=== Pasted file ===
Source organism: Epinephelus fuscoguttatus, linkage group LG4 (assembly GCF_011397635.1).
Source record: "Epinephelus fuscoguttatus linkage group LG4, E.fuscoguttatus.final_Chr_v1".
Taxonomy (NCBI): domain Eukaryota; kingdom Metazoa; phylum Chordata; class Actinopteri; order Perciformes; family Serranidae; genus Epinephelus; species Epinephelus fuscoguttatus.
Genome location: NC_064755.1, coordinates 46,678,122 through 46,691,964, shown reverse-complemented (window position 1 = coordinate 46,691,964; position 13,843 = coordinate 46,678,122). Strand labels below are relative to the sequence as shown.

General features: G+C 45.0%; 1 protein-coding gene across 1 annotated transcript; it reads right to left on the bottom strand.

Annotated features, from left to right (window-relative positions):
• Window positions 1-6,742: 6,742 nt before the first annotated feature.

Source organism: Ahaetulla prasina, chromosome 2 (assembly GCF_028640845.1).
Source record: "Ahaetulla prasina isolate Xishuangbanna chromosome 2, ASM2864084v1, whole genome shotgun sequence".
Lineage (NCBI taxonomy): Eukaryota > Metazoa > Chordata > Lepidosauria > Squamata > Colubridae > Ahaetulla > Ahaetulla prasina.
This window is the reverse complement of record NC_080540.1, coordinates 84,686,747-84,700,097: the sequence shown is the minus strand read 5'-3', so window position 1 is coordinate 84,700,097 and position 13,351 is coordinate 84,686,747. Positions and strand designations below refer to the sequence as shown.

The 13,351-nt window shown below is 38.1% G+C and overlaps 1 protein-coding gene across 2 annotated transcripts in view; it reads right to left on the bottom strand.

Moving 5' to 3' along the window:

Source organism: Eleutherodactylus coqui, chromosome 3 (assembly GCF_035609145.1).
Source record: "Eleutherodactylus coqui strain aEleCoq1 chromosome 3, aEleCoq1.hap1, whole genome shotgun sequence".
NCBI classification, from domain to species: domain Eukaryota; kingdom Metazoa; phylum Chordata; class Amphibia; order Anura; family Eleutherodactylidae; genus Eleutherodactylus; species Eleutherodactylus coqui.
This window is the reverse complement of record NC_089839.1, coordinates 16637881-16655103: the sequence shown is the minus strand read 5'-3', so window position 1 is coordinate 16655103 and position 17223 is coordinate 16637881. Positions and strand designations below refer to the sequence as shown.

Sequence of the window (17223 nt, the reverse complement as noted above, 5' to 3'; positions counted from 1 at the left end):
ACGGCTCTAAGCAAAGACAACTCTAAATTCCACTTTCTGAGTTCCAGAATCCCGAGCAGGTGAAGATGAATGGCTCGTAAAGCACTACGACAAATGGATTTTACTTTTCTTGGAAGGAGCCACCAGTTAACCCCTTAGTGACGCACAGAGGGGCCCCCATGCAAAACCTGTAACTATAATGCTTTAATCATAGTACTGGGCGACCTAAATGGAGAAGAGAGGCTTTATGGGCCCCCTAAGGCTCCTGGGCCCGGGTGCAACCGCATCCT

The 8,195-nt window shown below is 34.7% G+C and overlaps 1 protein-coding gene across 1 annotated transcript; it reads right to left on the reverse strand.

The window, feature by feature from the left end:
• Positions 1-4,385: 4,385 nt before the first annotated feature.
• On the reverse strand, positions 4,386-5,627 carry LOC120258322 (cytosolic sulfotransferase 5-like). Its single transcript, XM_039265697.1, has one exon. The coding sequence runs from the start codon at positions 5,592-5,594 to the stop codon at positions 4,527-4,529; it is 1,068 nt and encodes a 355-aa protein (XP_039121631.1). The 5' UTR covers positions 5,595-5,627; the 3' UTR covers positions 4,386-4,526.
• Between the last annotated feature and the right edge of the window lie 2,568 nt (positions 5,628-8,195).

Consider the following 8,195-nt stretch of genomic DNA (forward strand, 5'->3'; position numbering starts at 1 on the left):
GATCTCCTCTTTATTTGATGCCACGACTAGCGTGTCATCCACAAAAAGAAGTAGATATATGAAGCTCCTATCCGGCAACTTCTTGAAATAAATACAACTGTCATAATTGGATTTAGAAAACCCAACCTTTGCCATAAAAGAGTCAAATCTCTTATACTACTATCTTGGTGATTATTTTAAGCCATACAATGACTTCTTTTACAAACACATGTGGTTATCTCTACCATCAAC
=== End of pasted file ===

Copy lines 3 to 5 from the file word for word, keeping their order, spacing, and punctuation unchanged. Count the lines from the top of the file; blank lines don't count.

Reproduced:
Taxonomy (NCBI): domain Eukaryota; kingdom Metazoa; phylum Chordata; class Actinopteri; order Perciformes; family Serranidae; genus Epinephelus; species Epinephelus fuscoguttatus.
Genome location: NC_064755.1, coordinates 46,678,122 through 46,691,964, shown reverse-complemented (window position 1 = coordinate 46,691,964; position 13,843 = coordinate 46,678,122). Strand labels below are relative to the sequence as shown.

General features: G+C 45.0%; 1 protein-coding gene across 1 annotated transcript; it reads right to left on the bottom strand.